An expert says the coming coronavirus vaccine roll-out could be a "double-edged sword" for New Zealand's wider immunisation rates, with the potential to help or hinder them.
While the Ministry of Health's immunisation programmes have made gains in boosting uptake over recent times, they've generally failed to hit set targets.
The latest coverage rates - for the three months to December 31 - show about 13 per cent of 5-year-olds are not fully immunised.
That included nearly 6 per cent whose guardians had declined vaccinations and 0.6 per cent who'd "opted off" the national register.
The 87 per cent rate was below national targets that aimed for 95 per cent coverage across 5-year-olds, as they also did 8-month-olds and 2-year-olds, whose current coverage rates were 89 per cent and 90 per cent respectively.
Targets of 75 per cent for HPV and influenza vaccinations had also repeatedly not been met, with nationwide coverage for flu sitting at 63 per cent as at May last year.
That stood in contrast to the 90 per cent of the population the Government wants to have vaccinated against Covid-19.
Director general of health Dr Ashley Bloomfield has said 70 per cent vaccination would be the minimum needed for herd immunity, depending on factors including vaccine efficacy.
But polling has suggested only about 70 per cent of New Zealanders would be prepared to get vaccinated, and a further 20 per cent - the "vaccine hesitant" - would get a jab if they were very sure it was safe.
About 10 per cent said they wouldn't.
Border and high-risk workers are set to be vaccinated in March or April, and the general public from around the middle of the year.
The Government aspires to have everyone who wants a vaccination receiving it by the end of the year.
Immunisation Advisory Centre director Dr Nikki Turner said there was no single reason to explain why people didn't get immunised.
"There are a mixture of access barriers, systems issues, and either just a lack of trust or a lack of imperative to act," she said.
"So if you don't see the disease, and you have a whole lot of barriers, and then someone says to you there might be a risk, these things combine to stop somebody receiving a vaccine on time."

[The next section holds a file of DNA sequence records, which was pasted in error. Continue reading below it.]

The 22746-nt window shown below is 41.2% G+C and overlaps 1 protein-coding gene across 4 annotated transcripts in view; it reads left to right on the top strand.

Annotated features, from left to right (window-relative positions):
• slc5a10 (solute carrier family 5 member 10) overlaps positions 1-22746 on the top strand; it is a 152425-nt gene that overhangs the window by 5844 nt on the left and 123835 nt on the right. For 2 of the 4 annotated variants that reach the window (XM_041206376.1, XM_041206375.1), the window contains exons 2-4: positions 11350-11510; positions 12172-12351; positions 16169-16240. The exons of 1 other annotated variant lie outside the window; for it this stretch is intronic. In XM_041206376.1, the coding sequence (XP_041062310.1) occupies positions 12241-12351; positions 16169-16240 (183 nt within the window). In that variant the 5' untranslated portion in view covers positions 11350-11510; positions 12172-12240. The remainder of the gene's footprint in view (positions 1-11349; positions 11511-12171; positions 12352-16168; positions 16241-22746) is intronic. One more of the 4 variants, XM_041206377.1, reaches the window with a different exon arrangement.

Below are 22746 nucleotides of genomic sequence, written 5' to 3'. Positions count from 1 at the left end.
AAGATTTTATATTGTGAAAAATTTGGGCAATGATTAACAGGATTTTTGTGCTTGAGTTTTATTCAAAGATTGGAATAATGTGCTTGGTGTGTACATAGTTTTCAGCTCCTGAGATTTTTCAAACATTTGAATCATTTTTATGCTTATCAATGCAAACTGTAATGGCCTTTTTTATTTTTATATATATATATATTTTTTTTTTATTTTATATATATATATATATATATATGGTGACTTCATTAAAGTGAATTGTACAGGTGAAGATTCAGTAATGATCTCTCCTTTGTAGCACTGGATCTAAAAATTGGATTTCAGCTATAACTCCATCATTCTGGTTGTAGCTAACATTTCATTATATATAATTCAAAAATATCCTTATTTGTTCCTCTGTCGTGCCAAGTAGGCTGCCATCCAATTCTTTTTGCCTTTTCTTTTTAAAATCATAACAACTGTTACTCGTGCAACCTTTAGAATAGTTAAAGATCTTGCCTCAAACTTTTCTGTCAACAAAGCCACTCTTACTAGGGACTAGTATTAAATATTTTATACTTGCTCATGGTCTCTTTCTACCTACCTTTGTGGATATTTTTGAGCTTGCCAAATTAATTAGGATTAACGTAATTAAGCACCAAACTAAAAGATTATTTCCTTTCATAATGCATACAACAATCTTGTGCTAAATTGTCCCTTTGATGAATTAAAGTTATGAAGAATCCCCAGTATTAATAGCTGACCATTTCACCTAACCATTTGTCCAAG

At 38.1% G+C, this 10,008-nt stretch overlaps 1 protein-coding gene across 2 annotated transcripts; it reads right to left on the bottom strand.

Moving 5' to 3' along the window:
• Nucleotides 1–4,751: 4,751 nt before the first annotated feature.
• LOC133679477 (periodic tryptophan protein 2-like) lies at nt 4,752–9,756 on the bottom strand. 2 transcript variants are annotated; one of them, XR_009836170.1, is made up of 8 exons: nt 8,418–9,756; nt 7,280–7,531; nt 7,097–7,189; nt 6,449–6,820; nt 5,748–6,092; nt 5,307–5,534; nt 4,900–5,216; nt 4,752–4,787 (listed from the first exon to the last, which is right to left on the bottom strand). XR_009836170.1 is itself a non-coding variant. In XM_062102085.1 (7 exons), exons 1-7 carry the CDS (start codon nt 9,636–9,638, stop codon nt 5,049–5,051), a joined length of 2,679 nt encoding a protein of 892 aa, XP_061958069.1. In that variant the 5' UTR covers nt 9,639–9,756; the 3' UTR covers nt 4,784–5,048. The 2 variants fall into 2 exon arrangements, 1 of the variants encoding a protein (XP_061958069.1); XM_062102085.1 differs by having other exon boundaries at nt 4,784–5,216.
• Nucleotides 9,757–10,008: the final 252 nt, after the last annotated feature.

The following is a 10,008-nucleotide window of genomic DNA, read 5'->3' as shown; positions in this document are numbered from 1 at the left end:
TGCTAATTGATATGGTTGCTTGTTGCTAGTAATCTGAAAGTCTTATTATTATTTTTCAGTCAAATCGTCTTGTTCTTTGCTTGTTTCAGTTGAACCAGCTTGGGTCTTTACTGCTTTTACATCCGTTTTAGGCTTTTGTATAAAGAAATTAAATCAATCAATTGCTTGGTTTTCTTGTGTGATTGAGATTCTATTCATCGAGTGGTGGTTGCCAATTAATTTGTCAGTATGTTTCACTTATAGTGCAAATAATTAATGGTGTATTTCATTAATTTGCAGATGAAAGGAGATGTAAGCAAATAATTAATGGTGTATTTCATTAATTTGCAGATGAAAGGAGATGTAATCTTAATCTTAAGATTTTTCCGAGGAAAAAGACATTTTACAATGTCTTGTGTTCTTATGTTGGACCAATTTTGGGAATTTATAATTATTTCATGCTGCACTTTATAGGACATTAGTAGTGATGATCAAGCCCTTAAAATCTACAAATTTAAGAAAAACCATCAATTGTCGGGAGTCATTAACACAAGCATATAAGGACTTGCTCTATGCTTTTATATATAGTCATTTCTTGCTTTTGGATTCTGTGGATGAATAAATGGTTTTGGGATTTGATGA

Turner, whose group has been involved in preparations for the roll-out, said the coming effort could potentially lift other immunisation rates by addressing long-standing access problems and fostering more public trust.
Turner pointed out that, besides an overlap with the measles catch-up programme, there was no overlap with the childhood immunisation schedule.
"But, as New Zealand as a community understands the place and need for vaccine, that should give us confidence in all of our vaccination programmes," she said.
"If we deliver well, and effectively communicate what we are doing, this does help all of our community understand the science behind vaccines."
She said the Covid-19 crisis had already helped raise awareness around the importance of vaccination.
"This will now be about the system hopefully delivering more effectively, drawing even more attention to it, and making the community more aware so they'll be wanting the vaccine," she said of the roll-out.
"If we can get that mixture right, it'll help the overall programme, but if things go wrong, and we deliver badly, then it could damage it.
"So it's a really interesting question, because it could go each way, but we really hope it will help."
There was early cause for optimism from Israel - one of the first countries to vaccinate against Covid-19 - with its programme already seeing a positive effect.
"It has been a considerable advantage to New Zealand that we have not been the first 'cab off the rank' and we now have not just clinical trial data but also real-world information on vaccine safety," she said.
"This is very helpful to support New Zealanders who have concerns about vaccine safety that we have good safety data now to proceed. How effective it is in the real world, time will tell."
She felt it was important to support the Medsafe process to ensure New Zealand had appropriately gone through a checking process for our own population, and that it wasn't just reliant on international licensure.
Nonetheless, there was good body of data on the Pfizer vaccine New Zealand had pre-purchased, both from pivotal clinical trials and real-world experience on now millions of vaccinees in Europe, the UK and the US.
"To date, the safety data in the real world is good and matches the experience in the trials," Turner said.
"The limiting step now will be securing supplies, but New Zealand's current need is initially quite small because the most urgent need is to protect border staff and MIQ facilities staff.
"Securing these smaller amounts of vaccine supplies is likely to be more feasible than expecting large quantities, as they are wanted urgently in countries who currently have high amounts of disease."